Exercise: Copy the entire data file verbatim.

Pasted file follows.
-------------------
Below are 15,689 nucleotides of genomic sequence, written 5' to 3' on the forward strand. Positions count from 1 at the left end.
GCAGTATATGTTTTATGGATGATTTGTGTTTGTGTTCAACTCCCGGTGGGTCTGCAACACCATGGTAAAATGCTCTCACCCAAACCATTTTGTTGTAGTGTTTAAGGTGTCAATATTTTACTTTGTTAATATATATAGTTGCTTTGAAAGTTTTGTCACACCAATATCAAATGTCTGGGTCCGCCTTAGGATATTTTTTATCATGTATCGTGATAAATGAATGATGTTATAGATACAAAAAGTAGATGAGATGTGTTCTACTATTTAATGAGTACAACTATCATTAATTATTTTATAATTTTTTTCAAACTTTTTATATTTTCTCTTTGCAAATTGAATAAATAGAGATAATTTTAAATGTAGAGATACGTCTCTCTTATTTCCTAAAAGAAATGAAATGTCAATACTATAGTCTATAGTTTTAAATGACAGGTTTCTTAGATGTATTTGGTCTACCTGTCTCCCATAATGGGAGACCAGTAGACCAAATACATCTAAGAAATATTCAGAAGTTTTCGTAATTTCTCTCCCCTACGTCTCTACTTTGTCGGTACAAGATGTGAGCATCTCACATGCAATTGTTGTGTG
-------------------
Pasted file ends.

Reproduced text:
Below are 15,689 nucleotides of genomic sequence, written 5' to 3' on the forward strand. Positions count from 1 at the left end.
GCAGTATATGTTTTATGGATGATTTGTGTTTGTGTTCAACTCCCGGTGGGTCTGCAACACCATGGTAAAATGCTCTCACCCAAACCATTTTGTTGTAGTGTTTAAGGTGTCAATATTTTACTTTGTTAATATATATAGTTGCTTTGAAAGTTTTGTCACACCAATATCAAATGTCTGGGTCCGCCTTAGGATATTTTTTATCATGTATCGTGATAAATGAATGATGTTATAGATACAAAAAGTAGATGAGATGTGTTCTACTATTTAATGAGTACAACTATCATTAATTATTTTATAATTTTTTTCAAACTTTTTATATTTTCTCTTTGCAAATTGAATAAATAGAGATAATTTTAAATGTAGAGATACGTCTCTCTTATTTCCTAAAAGAAATGAAATGTCAATACTATAGTCTATAGTTTTAAATGACAGGTTTCTTAGATGTATTTGGTCTACCTGTCTCCCATAATGGGAGACCAGTAGACCAAATACATCTAAGAAATATTCAGAAGTTTTCGTAATTTCTCTCCCCTACGTCTCTACTTTGTCGGTACAAGATGTGAGCATCTCACATGCAATTGTTGTGTG